We can try to wiggle out of this perhaps. We might take a more engaged, objectivist stance toward our own lives at moments of decision, and then as philosophers, back off to the climes of ivory-towered ironism. But isn’t that, to put it bluntly, one big cop-out? Isn’t it just bad faith not to continue to take responsibility for thinking as one does in real-life situations, even when we have the luxury of withdrawing for a time to reflect on who we really are and what we’ve really done? At the very least, the ironist is bound to feel a dissipation in productive power after a time, since what we do at any one point is likely to have at least unconscious effects on what we do at another. And Sartre, despite all his other flaws, really understood this.
I think the notion that speaks best, at least to me, about this point is the concept of “autonomy.” However, this is a notion that needs to be qualified by four points. (1) It does not require, as in Kant, an improbable freedom from the causal chain that governs relations in the natural world. (2) Neither is autonomy just a matter of what Isaiah Berlin famously called “negative freedom” – the freedom just to do what one wants without external constraint, a delicious liberty espoused by any adolescent who contests whatever feels hegemonic to the fulfillment of his own impulses. “Autonomy,” as I began to suggest to this very group almost four years ago,also has to involve how we come to have the desires we have, and (even further) whether our deepest desires gain fulfillment as our lives develop over time. Our coming to have our own desires must, in other words, occur through a certain kind of interaction between our biology and our socio-physical environment.
But precisely what kind of interaction? This is not easy to define – Bernard Berofsky (one of Danto’s Columbia colleagues) admits that the notion is “indecently vague.” One thing however seems obvious: (3) one’s deepest desires must be in some sense “self-determined” as opposed to being imposed from outside – they must not, for example, be the work of some Power (Evil or Otherwise – Cartesian or Calvinist!) that would, like a puppeteer, implant our wants within us. This seems obvious enough – what autonomy is not .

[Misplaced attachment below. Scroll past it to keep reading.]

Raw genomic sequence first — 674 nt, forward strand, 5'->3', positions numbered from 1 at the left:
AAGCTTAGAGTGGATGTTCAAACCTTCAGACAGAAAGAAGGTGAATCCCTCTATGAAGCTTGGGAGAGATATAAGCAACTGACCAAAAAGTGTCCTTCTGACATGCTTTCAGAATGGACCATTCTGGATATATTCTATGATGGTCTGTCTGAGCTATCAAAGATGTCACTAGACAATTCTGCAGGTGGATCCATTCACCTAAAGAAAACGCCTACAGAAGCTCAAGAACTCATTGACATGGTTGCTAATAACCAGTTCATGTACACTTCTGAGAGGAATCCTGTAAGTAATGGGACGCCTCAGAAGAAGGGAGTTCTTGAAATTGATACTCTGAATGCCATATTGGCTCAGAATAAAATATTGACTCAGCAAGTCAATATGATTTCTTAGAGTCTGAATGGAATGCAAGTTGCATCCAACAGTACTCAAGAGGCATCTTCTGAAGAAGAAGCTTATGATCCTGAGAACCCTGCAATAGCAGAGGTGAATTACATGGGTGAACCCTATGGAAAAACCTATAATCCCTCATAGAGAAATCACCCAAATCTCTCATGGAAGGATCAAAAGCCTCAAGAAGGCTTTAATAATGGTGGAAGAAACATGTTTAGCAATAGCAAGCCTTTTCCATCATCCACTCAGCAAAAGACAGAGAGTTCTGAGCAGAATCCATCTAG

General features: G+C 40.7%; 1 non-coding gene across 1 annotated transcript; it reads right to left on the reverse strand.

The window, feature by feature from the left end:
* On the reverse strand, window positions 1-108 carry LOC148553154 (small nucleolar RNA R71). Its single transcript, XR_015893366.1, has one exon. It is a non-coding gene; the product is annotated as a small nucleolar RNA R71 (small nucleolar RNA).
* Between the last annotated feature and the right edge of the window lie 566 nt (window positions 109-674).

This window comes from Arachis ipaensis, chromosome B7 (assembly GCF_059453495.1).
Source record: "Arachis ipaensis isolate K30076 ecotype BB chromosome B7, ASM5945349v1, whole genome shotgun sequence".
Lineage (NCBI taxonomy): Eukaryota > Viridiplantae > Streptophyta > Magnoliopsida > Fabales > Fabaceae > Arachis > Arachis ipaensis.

What is not perhaps obvious is what autonomy is. We know, for example, that family (and culture generally) play the largest role in determining what desires and beliefs we happen to have, at least as we enter adulthood. How is this any more autonomy-producing than, say, some Evil Genius subjecting us to continual mind-control through advanced sci-fi technology?
Well my thought on this is that the answer, if there is one, has to be closely akin to what Danto means by the notion of “basic action”: the idea that if humans can be said to act rather than just respond, some element within the action sequence has to occur “directly.” This involves a distinction between basis and non-basic actions which, if our patience holds out here, we can make sense of fairly easily. And so, with your kind indulgence and very much aware of the frustration level that an audience might be feeling at this point, I offer just a short digression on the topic of action theory. The eventual point to keep in mind here is where we’re going to end up – at the conclusion that (4) autonomy essentially concerns the locus and the phenomenology of power. Since being autonomous is the opposite of being coerced, and since coercion involves a significant restriction upon one’s own power, the autonomous formation of our own desires, at least as adults, has to involve a power to reassess and either endorse or reject the desires we already find within us, and the power to create for oneself whatever substitutes are appropriate. )Otherwise, then, we would indeed be a kind of environmental “puppet.”)